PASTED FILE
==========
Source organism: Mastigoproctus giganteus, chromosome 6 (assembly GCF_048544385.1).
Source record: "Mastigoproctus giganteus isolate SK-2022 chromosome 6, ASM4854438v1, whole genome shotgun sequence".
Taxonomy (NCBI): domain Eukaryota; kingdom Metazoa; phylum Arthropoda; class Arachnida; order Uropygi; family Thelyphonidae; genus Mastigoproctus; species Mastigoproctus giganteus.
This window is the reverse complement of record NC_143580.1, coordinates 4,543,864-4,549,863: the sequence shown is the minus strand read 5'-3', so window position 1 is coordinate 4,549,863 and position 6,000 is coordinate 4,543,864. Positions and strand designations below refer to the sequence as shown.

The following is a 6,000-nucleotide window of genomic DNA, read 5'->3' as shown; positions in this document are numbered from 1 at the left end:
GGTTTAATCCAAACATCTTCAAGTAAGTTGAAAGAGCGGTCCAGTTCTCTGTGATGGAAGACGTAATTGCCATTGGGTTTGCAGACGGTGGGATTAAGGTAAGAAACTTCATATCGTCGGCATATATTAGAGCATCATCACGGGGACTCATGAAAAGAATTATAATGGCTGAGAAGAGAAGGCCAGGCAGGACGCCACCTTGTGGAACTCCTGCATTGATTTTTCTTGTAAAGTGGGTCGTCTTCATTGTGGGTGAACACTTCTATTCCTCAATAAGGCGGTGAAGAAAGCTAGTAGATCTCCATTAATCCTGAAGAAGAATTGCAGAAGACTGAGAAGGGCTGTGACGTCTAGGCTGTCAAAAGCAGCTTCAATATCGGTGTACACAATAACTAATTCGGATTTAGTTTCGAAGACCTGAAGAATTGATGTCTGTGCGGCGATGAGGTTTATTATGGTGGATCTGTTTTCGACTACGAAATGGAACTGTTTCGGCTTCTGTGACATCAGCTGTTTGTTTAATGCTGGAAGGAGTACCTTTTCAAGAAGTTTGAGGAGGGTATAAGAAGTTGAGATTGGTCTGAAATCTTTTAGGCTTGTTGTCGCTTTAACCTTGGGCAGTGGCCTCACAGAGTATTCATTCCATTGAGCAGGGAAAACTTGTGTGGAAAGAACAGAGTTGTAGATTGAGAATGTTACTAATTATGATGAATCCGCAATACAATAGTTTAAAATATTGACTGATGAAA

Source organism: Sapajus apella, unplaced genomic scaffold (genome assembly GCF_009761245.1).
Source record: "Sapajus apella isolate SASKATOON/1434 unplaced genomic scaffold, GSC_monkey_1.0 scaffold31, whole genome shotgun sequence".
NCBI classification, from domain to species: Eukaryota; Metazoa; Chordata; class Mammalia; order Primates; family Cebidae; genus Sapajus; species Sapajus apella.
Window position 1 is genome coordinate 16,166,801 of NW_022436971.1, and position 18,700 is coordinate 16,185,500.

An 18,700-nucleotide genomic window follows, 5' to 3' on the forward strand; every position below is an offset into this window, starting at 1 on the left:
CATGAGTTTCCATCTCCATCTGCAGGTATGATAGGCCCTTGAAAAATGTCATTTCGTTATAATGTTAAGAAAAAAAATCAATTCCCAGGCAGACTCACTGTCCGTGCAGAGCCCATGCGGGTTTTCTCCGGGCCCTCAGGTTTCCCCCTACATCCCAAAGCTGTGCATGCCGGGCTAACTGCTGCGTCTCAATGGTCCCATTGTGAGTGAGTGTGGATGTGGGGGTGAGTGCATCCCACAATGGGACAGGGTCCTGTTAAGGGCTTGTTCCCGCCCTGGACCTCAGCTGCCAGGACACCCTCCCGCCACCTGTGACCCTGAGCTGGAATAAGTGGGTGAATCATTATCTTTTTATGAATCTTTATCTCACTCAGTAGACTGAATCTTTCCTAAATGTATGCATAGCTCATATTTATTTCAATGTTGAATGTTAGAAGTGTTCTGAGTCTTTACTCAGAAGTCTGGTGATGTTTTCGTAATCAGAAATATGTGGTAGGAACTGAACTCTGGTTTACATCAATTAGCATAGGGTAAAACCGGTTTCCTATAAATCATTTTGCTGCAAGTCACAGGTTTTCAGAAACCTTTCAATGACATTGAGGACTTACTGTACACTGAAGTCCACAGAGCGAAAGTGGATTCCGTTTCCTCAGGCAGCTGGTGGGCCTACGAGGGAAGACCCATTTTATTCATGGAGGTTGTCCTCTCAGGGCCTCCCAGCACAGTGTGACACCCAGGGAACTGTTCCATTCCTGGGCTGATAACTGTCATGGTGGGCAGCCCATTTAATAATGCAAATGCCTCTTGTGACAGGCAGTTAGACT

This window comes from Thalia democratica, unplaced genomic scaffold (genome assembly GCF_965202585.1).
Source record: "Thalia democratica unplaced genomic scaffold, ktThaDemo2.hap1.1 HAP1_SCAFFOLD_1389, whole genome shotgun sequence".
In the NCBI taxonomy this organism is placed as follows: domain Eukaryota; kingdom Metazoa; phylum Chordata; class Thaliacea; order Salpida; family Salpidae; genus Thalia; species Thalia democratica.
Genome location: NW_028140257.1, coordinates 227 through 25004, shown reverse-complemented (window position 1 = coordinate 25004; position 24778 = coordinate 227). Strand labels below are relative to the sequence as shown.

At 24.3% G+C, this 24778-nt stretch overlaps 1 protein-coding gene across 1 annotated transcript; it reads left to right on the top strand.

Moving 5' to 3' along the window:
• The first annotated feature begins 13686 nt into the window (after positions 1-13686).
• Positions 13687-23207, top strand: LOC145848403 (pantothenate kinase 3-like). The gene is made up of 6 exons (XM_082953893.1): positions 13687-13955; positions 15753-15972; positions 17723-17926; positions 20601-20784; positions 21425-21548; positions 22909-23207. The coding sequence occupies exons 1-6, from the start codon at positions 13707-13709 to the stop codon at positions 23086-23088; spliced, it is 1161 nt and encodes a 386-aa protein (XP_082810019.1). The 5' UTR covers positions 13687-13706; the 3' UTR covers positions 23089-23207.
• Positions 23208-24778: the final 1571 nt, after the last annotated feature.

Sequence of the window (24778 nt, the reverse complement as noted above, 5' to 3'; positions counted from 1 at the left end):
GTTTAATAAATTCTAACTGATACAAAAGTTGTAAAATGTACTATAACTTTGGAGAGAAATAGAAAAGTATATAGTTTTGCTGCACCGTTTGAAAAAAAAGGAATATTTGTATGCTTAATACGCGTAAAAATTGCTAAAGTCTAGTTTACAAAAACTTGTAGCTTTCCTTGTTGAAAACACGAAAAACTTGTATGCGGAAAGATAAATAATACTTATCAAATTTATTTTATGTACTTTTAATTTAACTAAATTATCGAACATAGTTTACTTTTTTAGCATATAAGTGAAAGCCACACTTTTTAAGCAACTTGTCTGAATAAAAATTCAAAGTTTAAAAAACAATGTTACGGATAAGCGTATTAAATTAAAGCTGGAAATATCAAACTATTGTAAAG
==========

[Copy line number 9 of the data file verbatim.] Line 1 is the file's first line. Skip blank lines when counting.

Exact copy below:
NCBI classification, from domain to species: Eukaryota; Metazoa; Chordata; class Mammalia; order Primates; family Cebidae; genus Sapajus; species Sapajus apella.